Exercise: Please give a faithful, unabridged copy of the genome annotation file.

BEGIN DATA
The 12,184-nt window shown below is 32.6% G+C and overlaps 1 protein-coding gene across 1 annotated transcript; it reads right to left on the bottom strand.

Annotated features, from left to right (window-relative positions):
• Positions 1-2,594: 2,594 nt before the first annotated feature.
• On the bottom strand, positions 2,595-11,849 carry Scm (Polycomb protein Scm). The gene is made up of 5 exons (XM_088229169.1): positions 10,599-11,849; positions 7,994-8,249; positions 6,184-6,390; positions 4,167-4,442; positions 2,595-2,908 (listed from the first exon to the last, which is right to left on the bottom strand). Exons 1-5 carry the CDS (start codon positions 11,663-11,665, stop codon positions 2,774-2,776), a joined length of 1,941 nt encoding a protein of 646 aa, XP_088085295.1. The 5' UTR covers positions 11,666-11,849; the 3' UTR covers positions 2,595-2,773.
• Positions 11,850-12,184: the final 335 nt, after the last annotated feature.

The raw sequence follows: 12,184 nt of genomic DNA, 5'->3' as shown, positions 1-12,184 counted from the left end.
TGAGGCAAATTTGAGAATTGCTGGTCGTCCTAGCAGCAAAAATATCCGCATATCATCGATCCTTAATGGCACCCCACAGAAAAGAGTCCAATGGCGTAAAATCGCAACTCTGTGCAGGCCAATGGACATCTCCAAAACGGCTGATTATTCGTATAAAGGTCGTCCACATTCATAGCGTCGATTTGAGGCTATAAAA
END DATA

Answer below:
The 12,184-nt window shown below is 32.6% G+C and overlaps 1 protein-coding gene across 1 annotated transcript; it reads right to left on the bottom strand.

Annotated features, from left to right (window-relative positions):
• Positions 1-2,594: 2,594 nt before the first annotated feature.
• On the bottom strand, positions 2,595-11,849 carry Scm (Polycomb protein Scm). The gene is made up of 5 exons (XM_088229169.1): positions 10,599-11,849; positions 7,994-8,249; positions 6,184-6,390; positions 4,167-4,442; positions 2,595-2,908 (listed from the first exon to the last, which is right to left on the bottom strand). Exons 1-5 carry the CDS (start codon positions 11,663-11,665, stop codon positions 2,774-2,776), a joined length of 1,941 nt encoding a protein of 646 aa, XP_088085295.1. The 5' UTR covers positions 11,666-11,849; the 3' UTR covers positions 2,595-2,773.
• Positions 11,850-12,184: the final 335 nt, after the last annotated feature.

The raw sequence follows: 12,184 nt of genomic DNA, 5'->3' as shown, positions 1-12,184 counted from the left end.
TGAGGCAAATTTGAGAATTGCTGGTCGTCCTAGCAGCAAAAATATCCGCATATCATCGATCCTTAATGGCACCCCACAGAAAAGAGTCCAATGGCGTAAAATCGCAACTCTGTGCAGGCCAATGGACATCTCCAAAACGGCTGATTATTCGTATAAAGGTCGTCCACATTCATAGCGTCGATTTGAGGCTATAAAA